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Develop and Validate an Immunological Method for the Detection and Characterisation of all VTEC in Food

Institutions
Institute of Food Research, UK
Start date
1999
End date
2002
Objective

The objective of the project is to develop an immunologically-based method for the detection of all VTECs, which are of importance in human illness.

The method is based on dipstick technology whereby the dipstick will be coated with several key antibodies able to detect VT1, VT2, somatic antigen of serotype O157 and the attaching and effacing factor. The presence of these factors will not only permit the screening of foodstuffs for the presence of all VTECs but will also permit partial characterisation of strains which will aid the epidemiology of VTEC.

The method will be semi-rapid although it is anticipated that some culture stage will be required. Importantly, it will be suitable for use by surveillance laboratories.

This project aims to fulfil the recommendation of the ACMSF who, in their 1995 report on VTEC, recommended that Government fund research into the development of a rapid method for the detection of all VTEC in foods and clinical samples.

The project will be sub-divided into five objectives. These are shown below:

  • Objective 1. Prepare a short report on the availability of immunotechnology-based diagnostic kits for the detection of verotoxins produced by E. coli O157:H7.
  • Objective 2. Produce and/or obtain antibodies to VT1, VT2, O157 somatic antigen and other selected virulence factors. Label antibodies and confirm the specificity and sensitivity of all antibodies and of suitability for intended purpose.
  • Objective 3. Develop an appropriate enrichment procedure and dipstick assay for detection of VT1, VT2, O157 somatic antigen and other selected virulence factors. This will include optimisation of the enrichment procedure, development of dipstick technology, confirmation of specificity and sensitivity of dipstick and confirmation of suitability for intended purpose.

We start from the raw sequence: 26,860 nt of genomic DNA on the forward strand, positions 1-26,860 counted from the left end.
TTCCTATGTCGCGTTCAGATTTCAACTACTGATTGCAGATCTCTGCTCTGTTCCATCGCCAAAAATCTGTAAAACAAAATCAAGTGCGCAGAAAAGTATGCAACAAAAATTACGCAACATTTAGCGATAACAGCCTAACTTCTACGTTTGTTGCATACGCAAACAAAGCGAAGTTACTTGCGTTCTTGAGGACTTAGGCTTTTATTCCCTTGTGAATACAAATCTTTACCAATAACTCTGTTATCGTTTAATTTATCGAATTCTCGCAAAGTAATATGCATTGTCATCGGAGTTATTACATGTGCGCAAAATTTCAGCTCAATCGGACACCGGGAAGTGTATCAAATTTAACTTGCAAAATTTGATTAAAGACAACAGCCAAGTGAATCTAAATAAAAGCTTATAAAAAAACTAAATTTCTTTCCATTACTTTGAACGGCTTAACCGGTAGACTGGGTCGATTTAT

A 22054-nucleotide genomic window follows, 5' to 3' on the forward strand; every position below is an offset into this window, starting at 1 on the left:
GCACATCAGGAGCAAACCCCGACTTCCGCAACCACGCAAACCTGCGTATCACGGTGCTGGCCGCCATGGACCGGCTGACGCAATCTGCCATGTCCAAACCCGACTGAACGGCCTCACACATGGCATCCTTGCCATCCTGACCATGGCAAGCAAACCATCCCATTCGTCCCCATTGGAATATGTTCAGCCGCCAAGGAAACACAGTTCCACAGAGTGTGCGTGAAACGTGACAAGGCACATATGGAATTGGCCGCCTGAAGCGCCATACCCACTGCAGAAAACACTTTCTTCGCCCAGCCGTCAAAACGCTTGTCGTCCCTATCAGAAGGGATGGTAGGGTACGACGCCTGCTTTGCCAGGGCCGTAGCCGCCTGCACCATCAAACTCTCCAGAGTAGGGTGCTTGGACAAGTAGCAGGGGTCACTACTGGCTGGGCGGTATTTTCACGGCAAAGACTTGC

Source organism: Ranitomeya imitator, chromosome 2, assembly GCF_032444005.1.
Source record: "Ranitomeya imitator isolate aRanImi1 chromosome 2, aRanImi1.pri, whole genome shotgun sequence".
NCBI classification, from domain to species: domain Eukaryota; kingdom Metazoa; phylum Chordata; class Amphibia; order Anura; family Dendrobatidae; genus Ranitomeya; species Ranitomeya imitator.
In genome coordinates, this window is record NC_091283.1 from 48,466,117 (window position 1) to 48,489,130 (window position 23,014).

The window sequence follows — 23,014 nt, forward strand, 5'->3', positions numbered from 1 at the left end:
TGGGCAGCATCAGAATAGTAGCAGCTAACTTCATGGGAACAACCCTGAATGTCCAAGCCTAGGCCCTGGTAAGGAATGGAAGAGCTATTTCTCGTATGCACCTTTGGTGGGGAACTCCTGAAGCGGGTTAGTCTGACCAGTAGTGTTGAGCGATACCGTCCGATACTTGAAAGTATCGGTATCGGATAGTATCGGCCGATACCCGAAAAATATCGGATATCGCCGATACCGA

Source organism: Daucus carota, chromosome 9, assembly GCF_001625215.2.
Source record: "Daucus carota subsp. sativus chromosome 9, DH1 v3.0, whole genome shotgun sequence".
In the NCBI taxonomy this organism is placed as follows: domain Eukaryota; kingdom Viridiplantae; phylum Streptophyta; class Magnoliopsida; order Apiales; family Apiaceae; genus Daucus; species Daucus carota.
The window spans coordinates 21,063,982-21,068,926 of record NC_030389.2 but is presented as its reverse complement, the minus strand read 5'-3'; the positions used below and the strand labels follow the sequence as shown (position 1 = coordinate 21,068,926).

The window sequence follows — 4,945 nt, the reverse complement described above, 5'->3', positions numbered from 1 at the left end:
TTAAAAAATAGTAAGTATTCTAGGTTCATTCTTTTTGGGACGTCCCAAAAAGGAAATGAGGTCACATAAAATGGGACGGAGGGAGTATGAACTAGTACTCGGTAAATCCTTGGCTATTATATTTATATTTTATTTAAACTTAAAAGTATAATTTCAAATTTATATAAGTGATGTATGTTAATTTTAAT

• Objective 4. Robustness testing with food and a three-lab food trial. This will include; preparation of Standard Operating Procedures (SOP) and test trial materials, conducting three-lab trial, evaluation of data from trial and assessment of fitness for purpose, modifications of enrichment procedure and dipstick assay as required.
  • Objective 5. Formal validation trial. This will include preparation of SOP and trial test materials, conduct collaborative trial, analysis of results and preparation of final trial report, submission of method for final approval.
More information
In the UK and overseas, there is an increasing occurrence of foodborne illnesses associated with verotoxin-producing E.coli (VTEC) which could lead to haemorrhagic colitis and haemolytic uraemic syndrome.

Current detection methods rely on detection of the serotype O157. However, it is acknowledged that at least 100 serotypes of E. coli O157 may produce verotoxins, hence the need to establish a method that will detect all verotoxin-producing E. coli rather than just those of the O157 serotype.

The importance of developing this method was recognised by the ACMSF in their 1995 report on VTEC.

Find more about this project and other FSA food safety-related projects at the Food Standards Agency Research webpage.

Funding Source
Food Standards Agency
Project number
B09010
Categories
Escherichia coli